Military Macaw?


6 Years
May 10, 2013
Does anyone here have Military Macaws?
I had to do a favor for my mom & ended up at this womans house dropping off furniture for her. She has tons of macaws. She has 2 Military Macaws that she wants to give me, with their cage. I told her I had to think about it, and do some research before making a final decision.
There are 2 of them, and they have lived together their whole life. They dont have a big vocabulary, but they say a few things. I have never had any cage bird more advanced than parakeets. (and that was when I was 10) But these birds are rescue birds from a pet hoarder years ago and she just doesnt have the time to take care of all of her animals. Thats why she offered them to me. They havent been handled much since shes had them (4 years) so they are going to take alot of work to get them to a point where they are talking more & can be handled.

Can someone give me an idea of what I might be getting myself into if I get them?
Macaws can get very loud. They have big, strong beaks and high intelligence, both of which will need to be occupied by toys that can run expensive buy may last only a few weeks before being destroyed. They will also likely find some things in your home to become additional chew toys.

If they're caged together, and have been for a while, they'll probably be far more interested in each other than you, so don't expect them to become cuddly pets. They may also be very protective of each other, and if you're not familiar with large birds and their beaks, you may easily be intimidated by threats of being bitten -- and having a parrot, it's almost guaranteed that bites will happen.

A good, general macaw diet would be based on a premium pellet (like Harrison's) with a few mixed nuts (in the shells) added. In a separate dish, they should have some high-nutrition vegetables daily -- think dark leafy greens, carrots, sweet potatoes, Autumn squash, etc. You can also feed a sprouted diet like China Prairie and mix some veggies in that (in which case, an easy thing is simple "frozen mixed veggies" containing corn, peas, carrots and beans).

Having any parrot as a pet (including budgies and cockatiels) is like having another child. Unfortunately, the smaller parrots often aren't kept to their full potentials, many people thinking of them as little more than pretty things in cages, and miss out on how fun they can be when an interactive relationship is allowed to develop with them. But even unfriendly parrots are still very intelligent birds, and bordeom can lead to bad behavioral issues. Keeping them entertained and happy will be something you'll have to keep in mind. And you'll have to become accustomed to some natural behaviors, like morning sound-offs. That's just parrots being parrots, and if you can't imagine living with that on a daily basis, then perhaps parrots aren't a best-fit for you.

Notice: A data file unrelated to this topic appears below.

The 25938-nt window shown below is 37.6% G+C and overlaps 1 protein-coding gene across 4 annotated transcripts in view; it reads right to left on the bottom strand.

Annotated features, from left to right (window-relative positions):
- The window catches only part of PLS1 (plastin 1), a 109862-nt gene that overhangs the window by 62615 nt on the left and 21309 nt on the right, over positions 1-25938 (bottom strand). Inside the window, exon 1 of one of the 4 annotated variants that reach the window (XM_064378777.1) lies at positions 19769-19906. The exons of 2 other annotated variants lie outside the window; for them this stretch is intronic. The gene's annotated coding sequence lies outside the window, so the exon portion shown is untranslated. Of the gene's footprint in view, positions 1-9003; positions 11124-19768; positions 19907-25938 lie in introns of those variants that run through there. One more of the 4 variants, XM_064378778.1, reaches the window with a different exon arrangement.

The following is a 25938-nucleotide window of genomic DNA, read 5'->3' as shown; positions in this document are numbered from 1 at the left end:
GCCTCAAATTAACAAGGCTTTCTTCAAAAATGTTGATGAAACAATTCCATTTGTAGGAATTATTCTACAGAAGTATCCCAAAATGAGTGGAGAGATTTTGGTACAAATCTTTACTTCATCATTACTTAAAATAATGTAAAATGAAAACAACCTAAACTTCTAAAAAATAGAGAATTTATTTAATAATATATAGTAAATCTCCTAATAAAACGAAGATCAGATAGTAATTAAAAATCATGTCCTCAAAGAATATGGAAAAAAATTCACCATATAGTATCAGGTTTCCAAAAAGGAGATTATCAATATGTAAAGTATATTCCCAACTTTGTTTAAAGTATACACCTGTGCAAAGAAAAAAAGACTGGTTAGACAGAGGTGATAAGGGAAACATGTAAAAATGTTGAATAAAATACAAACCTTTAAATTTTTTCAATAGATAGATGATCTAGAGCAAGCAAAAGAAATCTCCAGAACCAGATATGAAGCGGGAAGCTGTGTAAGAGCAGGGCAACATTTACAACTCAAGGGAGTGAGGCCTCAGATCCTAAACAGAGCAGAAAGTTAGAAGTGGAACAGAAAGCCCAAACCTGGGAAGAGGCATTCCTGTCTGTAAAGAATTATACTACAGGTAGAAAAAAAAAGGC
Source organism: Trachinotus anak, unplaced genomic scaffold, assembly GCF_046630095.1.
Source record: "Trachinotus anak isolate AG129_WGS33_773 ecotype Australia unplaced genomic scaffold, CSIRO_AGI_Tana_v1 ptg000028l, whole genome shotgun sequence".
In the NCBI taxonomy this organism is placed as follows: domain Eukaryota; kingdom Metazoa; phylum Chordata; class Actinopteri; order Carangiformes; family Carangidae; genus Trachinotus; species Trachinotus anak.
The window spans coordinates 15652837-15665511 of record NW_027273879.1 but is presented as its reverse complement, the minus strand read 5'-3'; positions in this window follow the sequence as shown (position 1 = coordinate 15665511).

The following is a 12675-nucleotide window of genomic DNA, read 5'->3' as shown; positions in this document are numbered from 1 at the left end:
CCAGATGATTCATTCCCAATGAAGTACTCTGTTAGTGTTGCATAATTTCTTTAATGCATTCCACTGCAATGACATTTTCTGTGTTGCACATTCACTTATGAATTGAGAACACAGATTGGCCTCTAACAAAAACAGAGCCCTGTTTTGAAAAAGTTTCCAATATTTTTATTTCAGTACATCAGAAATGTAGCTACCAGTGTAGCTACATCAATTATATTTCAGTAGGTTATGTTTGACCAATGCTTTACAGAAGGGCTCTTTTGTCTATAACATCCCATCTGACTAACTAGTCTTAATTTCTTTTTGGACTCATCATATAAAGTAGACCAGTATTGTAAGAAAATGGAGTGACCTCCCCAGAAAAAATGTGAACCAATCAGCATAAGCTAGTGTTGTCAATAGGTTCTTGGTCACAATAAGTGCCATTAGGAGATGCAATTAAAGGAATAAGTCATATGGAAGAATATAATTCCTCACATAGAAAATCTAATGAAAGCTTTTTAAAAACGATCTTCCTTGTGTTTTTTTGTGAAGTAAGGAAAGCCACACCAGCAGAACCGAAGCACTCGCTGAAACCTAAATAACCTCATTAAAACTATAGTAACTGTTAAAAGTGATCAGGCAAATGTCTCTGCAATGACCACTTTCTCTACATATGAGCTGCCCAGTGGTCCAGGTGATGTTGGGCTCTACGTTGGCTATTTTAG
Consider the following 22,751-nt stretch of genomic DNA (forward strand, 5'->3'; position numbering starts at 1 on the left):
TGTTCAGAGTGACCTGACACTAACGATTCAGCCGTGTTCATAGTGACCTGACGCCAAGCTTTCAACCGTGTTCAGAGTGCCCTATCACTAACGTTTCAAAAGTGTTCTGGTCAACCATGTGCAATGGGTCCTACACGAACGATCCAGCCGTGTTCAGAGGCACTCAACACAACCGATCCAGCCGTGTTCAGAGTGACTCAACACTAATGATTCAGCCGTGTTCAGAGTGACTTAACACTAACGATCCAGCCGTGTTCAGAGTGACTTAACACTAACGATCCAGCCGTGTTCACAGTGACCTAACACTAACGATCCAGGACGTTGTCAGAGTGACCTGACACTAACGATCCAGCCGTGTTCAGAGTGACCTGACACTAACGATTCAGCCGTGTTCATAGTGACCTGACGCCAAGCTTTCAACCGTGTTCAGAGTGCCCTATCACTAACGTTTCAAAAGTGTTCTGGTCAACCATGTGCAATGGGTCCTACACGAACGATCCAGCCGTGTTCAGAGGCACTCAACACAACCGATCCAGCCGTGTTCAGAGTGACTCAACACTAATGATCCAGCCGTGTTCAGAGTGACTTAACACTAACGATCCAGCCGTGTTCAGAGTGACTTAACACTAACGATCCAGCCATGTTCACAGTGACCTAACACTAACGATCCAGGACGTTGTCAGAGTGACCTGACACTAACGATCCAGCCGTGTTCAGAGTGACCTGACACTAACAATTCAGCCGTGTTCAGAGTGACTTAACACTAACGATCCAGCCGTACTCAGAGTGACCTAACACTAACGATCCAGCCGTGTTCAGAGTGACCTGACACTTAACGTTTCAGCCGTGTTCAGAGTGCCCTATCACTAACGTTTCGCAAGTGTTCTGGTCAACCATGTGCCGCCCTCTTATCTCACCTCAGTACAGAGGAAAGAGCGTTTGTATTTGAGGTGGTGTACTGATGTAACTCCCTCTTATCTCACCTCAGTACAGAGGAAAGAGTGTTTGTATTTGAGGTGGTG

I suggest you do a ton of research. Everything in the post above is true but I'm a volunteer with a bird rescue and I honestly would not adopt out military macaws to anyone that doesn't have experience. Since they are probably bonded they won't feel any need for human interaction but depending on the cage they are in, you may need to upgrade the size of that. Toys are usually $20 to $50, most owners get creative and make their own. If you show any fear or hesitation they will use that to their advantage and it becomes a game. If they aren't used to veggies, you can trick them by making birdie bread. 1 package muffin mix, 1 package corn bread, purée mixed veggies. Add all together, if its too thick add applesauce. Bake like corn bread. I do this with all of my birds. Make sure the frozen veggies you get don't have onion, they are toxic.
Anyway, please research and call a bird rescue for advice on them. I know my post seems to be all about scaring you but you need to know what you're getting into. I would hate to see a post later on that you or the birds have been injured.

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